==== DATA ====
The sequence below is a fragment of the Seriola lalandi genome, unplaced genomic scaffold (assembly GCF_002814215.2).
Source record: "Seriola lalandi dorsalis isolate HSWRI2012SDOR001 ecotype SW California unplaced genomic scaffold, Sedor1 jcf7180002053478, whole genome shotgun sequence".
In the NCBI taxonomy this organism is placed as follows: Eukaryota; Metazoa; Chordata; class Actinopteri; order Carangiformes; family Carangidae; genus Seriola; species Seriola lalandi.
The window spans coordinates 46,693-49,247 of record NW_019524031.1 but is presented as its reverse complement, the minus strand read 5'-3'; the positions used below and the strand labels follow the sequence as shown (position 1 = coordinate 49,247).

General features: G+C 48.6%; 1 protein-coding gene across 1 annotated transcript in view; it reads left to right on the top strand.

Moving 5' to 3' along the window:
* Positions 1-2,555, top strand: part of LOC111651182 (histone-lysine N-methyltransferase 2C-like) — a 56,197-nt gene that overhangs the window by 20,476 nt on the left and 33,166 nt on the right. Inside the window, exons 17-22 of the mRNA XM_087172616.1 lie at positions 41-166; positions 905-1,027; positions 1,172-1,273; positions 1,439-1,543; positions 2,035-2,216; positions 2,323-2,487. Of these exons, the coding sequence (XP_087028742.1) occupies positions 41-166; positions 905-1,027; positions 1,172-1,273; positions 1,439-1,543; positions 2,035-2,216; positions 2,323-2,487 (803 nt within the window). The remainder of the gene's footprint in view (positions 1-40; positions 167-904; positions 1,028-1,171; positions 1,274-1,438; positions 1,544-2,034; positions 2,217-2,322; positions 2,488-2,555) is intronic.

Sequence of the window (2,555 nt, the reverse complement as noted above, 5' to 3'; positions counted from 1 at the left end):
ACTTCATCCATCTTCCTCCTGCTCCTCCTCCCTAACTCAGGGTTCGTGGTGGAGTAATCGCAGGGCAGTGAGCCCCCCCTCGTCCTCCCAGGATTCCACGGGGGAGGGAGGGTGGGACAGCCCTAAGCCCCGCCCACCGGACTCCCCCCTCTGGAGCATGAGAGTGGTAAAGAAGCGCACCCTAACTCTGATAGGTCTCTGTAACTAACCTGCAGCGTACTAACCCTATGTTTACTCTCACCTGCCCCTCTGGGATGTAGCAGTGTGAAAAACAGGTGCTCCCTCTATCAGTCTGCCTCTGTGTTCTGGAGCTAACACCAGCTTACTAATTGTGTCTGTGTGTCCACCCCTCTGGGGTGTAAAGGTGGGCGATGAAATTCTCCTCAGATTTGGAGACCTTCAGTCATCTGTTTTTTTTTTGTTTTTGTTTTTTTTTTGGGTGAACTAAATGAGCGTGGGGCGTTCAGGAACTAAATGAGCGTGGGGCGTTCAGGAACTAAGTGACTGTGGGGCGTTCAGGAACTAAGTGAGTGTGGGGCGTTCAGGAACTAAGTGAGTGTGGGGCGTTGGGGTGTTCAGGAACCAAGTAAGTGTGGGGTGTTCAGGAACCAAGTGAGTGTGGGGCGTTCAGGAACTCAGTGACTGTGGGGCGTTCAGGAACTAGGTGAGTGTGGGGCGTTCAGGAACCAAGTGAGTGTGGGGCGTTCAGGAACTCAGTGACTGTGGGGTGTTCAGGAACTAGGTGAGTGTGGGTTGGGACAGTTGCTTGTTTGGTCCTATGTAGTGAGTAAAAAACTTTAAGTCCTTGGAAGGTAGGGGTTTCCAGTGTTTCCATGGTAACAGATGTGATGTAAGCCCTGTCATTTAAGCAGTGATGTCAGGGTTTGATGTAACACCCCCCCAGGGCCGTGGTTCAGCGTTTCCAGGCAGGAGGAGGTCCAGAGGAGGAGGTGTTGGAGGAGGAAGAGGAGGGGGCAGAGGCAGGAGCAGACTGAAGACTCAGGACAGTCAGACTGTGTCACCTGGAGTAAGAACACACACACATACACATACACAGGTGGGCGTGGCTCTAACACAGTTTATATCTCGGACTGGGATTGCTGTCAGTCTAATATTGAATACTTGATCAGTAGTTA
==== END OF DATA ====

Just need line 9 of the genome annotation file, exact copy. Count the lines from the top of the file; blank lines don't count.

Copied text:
ACTTCATCCATCTTCCTCCTGCTCCTCCTCCCTAACTCAGGGTTCGTGGTGGAGTAATCGCAGGGCAGTGAGCCCCCCCTCGTCCTCCCAGGATTCCACGGGGGAGGGAGGGTGGGACAGCCCTAAGCCCCGCCCACCGGACTCCCCCCTCTGGAGCATGAGAGTGGTAAAGAAGCGCACCCTAACTCTGATAGGTCTCTGTAACTAACCTGCAGCGTACTAACCCTATGTTTACTCTCACCTGCCCCTCTGGGATGTAGCAGTGTGAAAAACAGGTGCTCCCTCTATCAGTCTGCCTCTGTGTTCTGGAGCTAACACCAGCTTACTAATTGTGTCTGTGTGTCCACCCCTCTGGGGTGTAAAGGTGGGCGATGAAATTCTCCTCAGATTTGGAGACCTTCAGTCATCTGTTTTTTTTTTGTTTTTGTTTTTTTTTTGGGTGAACTAAATGAGCGTGGGGCGTTCAGGAACTAAATGAGCGTGGGGCGTTCAGGAACTAAGTGACTGTGGGGCGTTCAGGAACTAAGTGAGTGTGGGGCGTTCAGGAACTAAGTGAGTGTGGGGCGTTGGGGTGTTCAGGAACCAAGTAAGTGTGGGGTGTTCAGGAACCAAGTGAGTGTGGGGCGTTCAGGAACTCAGTGACTGTGGGGCGTTCAGGAACTAGGTGAGTGTGGGGCGTTCAGGAACCAAGTGAGTGTGGGGCGTTCAGGAACTCAGTGACTGTGGGGTGTTCAGGAACTAGGTGAGTGTGGGTTGGGACAGTTGCTTGTTTGGTCCTATGTAGTGAGTAAAAAACTTTAAGTCCTTGGAAGGTAGGGGTTTCCAGTGTTTCCATGGTAACAGATGTGATGTAAGCCCTGTCATTTAAGCAGTGATGTCAGGGTTTGATGTAACACCCCCCCAGGGCCGTGGTTCAGCGTTTCCAGGCAGGAGGAGGTCCAGAGGAGGAGGTGTTGGAGGAGGAAGAGGAGGGGGCAGAGGCAGGAGCAGACTGAAGACTCAGGACAGTCAGACTGTGTCACCTGGAGTAAGAACACACACACATACACATACACAGGTGGGCGTGGCTCTAACACAGTTTATATCTCGGACTGGGATTGCTGTCAGTCTAATATTGAATACTTGATCAGTAGTTA